Context and relevance

Sustainable procurement starts with sustainable purchasing. This is an opportunity to challenge suppliers to deliver sustainable solutions and for you to select the best. Moreover, it’s your chance to encourage your own employees not to have an order delivered daily or for every single item, but to bundle them. These are just two examples of how procurement can lead to sustainable sourcing. This article discusses these and other options and how campus Heijendaal can get started with sustainable last-mile logistics.

Research question

What are the best ways to adapt the three facilities’ purchasing processes so that the last-mile delivery to Heijendaal Campus becomes more sustainable in terms of the number of transport movements?

Research approach

To answer the research question, we distinguished between options for increasing sustainability at strategic, tactical and operational levels.

Based on a literature review, interviews and graduate research, we determined a number of purchasing options for each level to improve the sustainability of last-mile deliveries to the three institutions. The advantages and disadvantages of the options for each level are presented. We held eight interviews with people at different locations involved in sustainable purchasing initiatives in relation to bundling via a hub. For insights into the organisation of the procurement function at HAN, we reviewed graduate research papers. Finally, the different options were tested with employees of the three institutions in order to make recommendations.



At each level, a number of options were formulated to improve campus supply sustainability through purchasing. At a strategic level, the measures are directed towards stimulating the use of the hub. In a hub, shipments by various (diesel) vehicles can be bundled into a single electric vehicle. The result is improved campus sustainability and liveability. Using selection criteria or contract standards in the tender, procurement can stimulate and/or enforce the use of a hub. Procurement measures can also stimulate cooperation with the other campus institutions at this level, limiting the number of suppliers and reducing delivery frequency, resulting in fewer and larger shipments to the hub and campus.

At a tactical level, we reviewed measures that would lead to limiting the number of orders. By placing larger orders, more goods will be delivered at once and the number of transport movements will decrease. This again leads to improved sustainability and liveability to and on the campus. Larger orders can be achieved by reducing the number of suppliers, reducing the share of single orders, or letting the order system collate orders and send them bundled to the supplier.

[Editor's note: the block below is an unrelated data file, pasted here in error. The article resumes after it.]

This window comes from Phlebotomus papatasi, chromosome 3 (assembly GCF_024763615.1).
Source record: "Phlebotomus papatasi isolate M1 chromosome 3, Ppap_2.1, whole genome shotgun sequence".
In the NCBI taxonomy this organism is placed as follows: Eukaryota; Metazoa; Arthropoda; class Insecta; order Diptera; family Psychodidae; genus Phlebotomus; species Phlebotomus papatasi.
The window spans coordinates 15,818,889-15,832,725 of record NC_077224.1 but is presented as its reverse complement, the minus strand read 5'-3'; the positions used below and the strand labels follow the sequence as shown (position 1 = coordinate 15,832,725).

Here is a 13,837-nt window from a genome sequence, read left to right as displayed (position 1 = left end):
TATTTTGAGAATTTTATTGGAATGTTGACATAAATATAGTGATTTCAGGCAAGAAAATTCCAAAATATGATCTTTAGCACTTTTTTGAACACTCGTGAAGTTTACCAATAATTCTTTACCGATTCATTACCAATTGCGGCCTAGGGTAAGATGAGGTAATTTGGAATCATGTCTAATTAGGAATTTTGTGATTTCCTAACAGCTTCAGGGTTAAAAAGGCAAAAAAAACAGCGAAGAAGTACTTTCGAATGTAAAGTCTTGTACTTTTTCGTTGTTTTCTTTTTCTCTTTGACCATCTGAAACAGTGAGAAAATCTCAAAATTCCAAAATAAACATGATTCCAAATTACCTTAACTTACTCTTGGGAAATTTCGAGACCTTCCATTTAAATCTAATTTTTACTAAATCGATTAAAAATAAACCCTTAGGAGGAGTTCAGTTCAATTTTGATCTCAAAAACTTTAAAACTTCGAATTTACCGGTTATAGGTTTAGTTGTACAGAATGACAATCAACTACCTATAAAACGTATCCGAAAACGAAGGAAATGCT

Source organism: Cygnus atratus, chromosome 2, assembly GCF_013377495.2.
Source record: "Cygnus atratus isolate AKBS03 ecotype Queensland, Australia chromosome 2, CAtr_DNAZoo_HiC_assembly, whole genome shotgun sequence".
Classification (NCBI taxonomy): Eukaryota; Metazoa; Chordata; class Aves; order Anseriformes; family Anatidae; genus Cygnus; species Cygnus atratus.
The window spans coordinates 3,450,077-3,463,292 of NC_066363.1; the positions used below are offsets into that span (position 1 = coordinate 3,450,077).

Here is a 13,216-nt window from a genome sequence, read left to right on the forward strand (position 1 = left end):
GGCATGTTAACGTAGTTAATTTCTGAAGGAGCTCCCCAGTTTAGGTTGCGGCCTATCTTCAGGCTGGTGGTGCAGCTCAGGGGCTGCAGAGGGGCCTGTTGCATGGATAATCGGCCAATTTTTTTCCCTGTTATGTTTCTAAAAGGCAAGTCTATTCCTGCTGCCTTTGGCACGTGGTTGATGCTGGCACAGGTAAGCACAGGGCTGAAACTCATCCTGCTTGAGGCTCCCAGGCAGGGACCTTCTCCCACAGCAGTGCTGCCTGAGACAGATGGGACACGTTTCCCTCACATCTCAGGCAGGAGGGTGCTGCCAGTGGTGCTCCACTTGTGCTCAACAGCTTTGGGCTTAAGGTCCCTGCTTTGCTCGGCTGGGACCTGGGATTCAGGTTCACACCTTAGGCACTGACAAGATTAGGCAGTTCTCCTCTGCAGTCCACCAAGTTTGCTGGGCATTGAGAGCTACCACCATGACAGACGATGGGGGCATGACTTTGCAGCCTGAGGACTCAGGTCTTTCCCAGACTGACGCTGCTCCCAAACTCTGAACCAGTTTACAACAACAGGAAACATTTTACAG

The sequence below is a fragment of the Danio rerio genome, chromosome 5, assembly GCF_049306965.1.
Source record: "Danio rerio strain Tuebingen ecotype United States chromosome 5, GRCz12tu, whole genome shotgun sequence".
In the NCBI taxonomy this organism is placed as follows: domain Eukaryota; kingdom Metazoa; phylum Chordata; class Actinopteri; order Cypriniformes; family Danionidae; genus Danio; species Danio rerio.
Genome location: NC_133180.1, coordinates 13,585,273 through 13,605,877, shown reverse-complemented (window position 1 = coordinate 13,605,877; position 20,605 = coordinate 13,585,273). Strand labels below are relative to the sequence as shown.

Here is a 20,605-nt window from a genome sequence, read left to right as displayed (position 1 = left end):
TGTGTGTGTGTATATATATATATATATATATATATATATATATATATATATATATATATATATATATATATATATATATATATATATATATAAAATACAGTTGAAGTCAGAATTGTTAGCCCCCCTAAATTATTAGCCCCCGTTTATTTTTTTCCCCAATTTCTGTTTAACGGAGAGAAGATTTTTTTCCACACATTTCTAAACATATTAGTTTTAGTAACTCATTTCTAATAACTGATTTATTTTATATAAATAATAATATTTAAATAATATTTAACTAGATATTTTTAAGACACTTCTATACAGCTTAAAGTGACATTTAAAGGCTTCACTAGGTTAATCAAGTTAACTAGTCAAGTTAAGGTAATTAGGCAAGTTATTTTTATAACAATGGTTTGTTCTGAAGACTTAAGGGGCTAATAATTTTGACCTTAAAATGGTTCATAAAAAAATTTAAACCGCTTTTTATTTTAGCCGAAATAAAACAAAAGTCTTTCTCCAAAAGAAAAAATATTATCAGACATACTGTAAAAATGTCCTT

At an operational level, improving sustainability is about people’s behaviour. Here too, the number of orders has to be limited and potentially longer delivery times (through the use of a hub and the reduction of delivery frequency) will have to be anticipated and accepted. Training and change management so that employees understand how their behaviour impacts sustainability and liveability are essential.

The opportunities are summarised in the table.

 Table 1 . Opportunities for sustainable procurement

Include delivery to the hub in tender selection criteria.Reduce number of suppliersChange employee behaviour: less single orders, accept longer delivery times
Incorporate delivery to the hub into the contract (after tendering)Reduce single orders (designate responsibility for orders)Training courses and manuals on sustainable behaviour
Make purchasing policy and conditions more sustainable (e.g., requirements for delivery frequency and delivery to the hub)Order system to collate orders 
Joint purchasing by the three institutionsSingle umbrella system for multiple institutions 

Impact on living lab goals

Sustainability & Quality of Life

By encouraging hub use, reducing the number of orders and delivery frequency, and cooperating with the other campus institutions more sustainability and liveability to and on the campus can be achieved.


By reducing the number of orders, delivery frequency, and by cooperating with the other campuses, volume discounts can be achieved and transport costs reduced. On the other hand, using the hub will lead to additional costs. The relationship between these two factors has not been investigated.

Service level

Delivery frequency will be reduced due to a number of these measures, and delivery time may increase. Together, this will have a negative impact on the service level.

Conclusions, recommendations and follow-up research

The article describes opportunities for recipients to promote sustainable sourcing during their procurement process. However, to successfully implement the solutions summarised above, it is important to involve other stakeholders:

Improve communication between suppliers and recipients. The proposed hub solution and less frequent deliveries may may challenge (timely) supplier deliveries. Decisions have to be made on what is desired, and to develop realistic SLAs.

We advise hub operators to talk to suppliers and recipients regarding what they can offer and whether a match can be made to accommodate their wishes?

All stakeholders are advised to be open and flexible. Suppliers are challenged through tenders which will lead to new and changed solutions. Stakeholders need to review how these will be workable for all involved. Only through cooperation across the chain will these innovative changes be successful.